After brain injury, how can a survivor learn to think, read, write, and function through the day if his memory is impaired? When brain injury impacts any form of memory, the person can have serious problems with learning, communication, socializing, safety, and regaining independence.
My husband Alan suffered a massive heart attack and cardiac arrest. Alan came back to life after an hour of cardiopulmonary resuscitation (CPR). However, prolonged lack of oxygen led to a severe anoxic brain injury. Alan lost his abilities to think, remember, read, write, walk, and talk. In my previous posts, I've described the impact of brain injury and the early stages of rehabilitation. In this post, I'll share some of the strategies we used to help Alan remember, learn, and function safely after he returned home from three months of in-patient brain injury rehabilitation.
Memory is one of the most complex functions within cognition. I'll be writing much more about cognitive rehabilitation in future posts, but for now let's focus on the essential memory functions we rely on every day. Information comes in through our senses, and enters the short-term or working memory so we can focus on a task or piece of information. If we need to retain the information, it is transmitted to a form of longer-term storage, called relational memory. Relational memory is made up of several parts I'll illustrate below.
When Alan came home we continued all the in-patient memory strategies and devised new ones. During the day we deliberately worked on several memory functions as he rebuilt skills, knowledge, awareness, and judgment.
I worried about Alan's safety as he walked around the neighborhood. So, I made a flier to distribute to our neighbors with a photo of Alan, our dog Molly, and me on it. In a brief paragraph, I explained that Alan had suffered a brain injury that made it hard for him to recognize people and follow directions. I asked that neighbors introduce themselves each time they met, and show him the way home if he seemed confused. Several people thanked me for explaining how to talk to Alan. When they greeted him with friendly handshakes Alan said, "It's like I never left the block!"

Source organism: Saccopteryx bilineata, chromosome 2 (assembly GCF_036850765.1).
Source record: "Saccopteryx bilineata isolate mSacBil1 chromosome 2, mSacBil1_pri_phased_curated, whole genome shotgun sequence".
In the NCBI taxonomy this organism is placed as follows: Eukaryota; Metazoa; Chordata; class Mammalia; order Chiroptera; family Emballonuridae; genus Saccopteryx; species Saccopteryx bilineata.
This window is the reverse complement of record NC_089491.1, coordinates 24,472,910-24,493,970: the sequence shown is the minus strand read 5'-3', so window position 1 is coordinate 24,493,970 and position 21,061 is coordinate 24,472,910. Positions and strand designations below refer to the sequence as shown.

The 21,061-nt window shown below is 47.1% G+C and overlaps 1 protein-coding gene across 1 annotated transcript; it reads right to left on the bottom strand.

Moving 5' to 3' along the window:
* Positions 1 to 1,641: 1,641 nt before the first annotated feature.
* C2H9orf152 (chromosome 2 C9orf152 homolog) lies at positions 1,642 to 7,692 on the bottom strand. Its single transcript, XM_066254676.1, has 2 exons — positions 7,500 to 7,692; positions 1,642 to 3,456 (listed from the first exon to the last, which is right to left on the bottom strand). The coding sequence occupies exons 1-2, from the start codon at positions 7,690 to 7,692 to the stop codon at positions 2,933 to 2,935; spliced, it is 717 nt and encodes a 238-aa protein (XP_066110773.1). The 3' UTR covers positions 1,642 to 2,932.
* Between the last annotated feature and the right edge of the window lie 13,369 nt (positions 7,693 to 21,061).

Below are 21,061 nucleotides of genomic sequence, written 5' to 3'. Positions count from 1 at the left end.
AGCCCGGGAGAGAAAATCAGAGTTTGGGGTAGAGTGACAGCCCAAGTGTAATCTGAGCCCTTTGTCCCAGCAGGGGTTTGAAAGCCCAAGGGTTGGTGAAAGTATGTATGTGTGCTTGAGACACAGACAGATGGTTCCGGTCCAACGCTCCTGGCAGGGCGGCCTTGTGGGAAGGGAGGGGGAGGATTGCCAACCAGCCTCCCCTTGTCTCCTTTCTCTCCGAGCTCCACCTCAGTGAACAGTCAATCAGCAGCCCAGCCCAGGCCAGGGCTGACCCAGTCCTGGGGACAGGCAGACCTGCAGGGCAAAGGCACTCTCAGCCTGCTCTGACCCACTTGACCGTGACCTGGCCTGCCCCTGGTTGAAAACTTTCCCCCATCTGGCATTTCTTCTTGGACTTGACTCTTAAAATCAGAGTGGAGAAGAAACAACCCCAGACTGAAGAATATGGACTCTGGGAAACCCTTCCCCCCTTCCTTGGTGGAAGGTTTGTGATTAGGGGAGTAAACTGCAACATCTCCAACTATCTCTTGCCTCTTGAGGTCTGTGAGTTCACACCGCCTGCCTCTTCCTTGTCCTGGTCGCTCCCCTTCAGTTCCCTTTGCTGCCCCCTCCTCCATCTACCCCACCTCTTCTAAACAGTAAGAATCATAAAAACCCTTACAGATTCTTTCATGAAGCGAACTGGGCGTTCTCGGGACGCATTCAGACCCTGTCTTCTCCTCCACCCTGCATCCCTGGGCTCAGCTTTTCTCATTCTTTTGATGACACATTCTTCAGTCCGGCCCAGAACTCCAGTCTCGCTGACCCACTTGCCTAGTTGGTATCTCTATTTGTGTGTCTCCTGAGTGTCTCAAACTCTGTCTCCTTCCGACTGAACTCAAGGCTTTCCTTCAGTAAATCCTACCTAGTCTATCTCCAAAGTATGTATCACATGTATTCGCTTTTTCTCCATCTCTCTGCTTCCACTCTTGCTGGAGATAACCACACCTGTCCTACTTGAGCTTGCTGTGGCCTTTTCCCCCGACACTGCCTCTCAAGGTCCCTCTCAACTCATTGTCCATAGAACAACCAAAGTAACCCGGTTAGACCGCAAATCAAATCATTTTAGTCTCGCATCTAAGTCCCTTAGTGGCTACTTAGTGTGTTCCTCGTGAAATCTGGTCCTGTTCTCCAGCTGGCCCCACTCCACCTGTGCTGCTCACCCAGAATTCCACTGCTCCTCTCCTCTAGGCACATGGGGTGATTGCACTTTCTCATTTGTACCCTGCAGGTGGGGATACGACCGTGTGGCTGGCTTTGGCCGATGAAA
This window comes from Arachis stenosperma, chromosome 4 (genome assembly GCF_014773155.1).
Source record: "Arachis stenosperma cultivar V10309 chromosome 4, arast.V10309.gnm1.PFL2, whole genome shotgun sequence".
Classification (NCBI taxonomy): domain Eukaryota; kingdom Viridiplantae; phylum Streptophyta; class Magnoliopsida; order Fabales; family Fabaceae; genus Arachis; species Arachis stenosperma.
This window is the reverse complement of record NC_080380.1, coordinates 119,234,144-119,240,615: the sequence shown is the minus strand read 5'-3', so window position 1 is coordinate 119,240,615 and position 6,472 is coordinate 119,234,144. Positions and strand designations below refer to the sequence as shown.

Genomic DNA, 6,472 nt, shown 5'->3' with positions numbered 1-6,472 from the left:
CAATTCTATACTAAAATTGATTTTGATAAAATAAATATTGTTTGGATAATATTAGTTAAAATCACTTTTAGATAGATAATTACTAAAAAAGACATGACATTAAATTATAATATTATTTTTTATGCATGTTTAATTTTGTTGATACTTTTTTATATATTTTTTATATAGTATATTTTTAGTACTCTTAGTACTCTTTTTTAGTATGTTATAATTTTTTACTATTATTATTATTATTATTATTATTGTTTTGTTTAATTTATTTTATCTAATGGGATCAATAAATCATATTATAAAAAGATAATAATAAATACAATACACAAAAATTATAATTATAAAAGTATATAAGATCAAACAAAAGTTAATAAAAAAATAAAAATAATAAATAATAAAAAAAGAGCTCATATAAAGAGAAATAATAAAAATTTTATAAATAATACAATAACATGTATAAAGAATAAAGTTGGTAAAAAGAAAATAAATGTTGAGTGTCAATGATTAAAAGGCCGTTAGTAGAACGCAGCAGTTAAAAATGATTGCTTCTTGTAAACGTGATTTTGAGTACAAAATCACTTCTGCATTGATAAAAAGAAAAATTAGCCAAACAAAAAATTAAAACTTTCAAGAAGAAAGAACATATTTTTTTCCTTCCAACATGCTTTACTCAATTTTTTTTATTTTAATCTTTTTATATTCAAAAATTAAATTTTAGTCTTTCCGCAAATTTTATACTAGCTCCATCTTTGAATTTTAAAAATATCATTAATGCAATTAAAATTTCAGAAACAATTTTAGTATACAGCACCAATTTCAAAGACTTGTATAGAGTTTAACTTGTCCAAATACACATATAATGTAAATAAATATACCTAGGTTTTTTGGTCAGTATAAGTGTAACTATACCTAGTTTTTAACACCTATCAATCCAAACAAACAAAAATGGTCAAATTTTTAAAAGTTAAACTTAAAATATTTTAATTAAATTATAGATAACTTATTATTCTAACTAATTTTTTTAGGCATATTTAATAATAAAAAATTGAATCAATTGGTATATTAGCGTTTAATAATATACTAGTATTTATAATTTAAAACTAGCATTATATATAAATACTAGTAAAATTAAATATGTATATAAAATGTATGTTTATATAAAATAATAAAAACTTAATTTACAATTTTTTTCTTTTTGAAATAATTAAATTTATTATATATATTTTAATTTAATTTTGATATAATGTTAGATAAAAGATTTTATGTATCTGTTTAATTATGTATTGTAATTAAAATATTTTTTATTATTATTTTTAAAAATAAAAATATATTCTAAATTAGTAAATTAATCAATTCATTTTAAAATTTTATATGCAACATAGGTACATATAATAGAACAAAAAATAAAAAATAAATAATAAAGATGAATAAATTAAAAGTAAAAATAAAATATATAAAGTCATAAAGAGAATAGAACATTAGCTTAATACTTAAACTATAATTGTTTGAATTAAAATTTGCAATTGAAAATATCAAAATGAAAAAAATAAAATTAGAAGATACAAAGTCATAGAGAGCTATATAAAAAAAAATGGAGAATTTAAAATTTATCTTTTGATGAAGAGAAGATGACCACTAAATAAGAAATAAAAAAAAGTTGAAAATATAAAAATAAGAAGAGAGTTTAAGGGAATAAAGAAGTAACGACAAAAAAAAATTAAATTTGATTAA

Many survivors benefit from electronic organizer systems. However, the simplest external memory aids worked best for Alan. The logbook where he wrote three things he did each day was his anchor. This helped with episodic memory—remembering events from his ongoing life. Over time, he elaborated on his entries and added photographs of visitors or scenery. We moved on to labeled sections with answers to his frequently asked questions (FAQ notes), newspaper clips that interested him, and instructions for exercise. The information sections boosted semantic memory—his memory for general facts. As the logbook became thicker, Alan said "I have a pretty exciting life for a guy who was in the hospital so long."
I bought jumbo packs of index cards to make labels, checklists, and schedules. Before going for a short walk, he checked the list hung on the front door for his keys, wallet, hat, and good-bye kiss for the wife. I tucked identification cards with names, my phone number, and his medical info in all his pockets. If he was doing an errand, a note saying "buy birthday card" helped with prospective memory—the ability to remember to do something in the future. My prospective memory also benefited from long lists to organize our complicated life.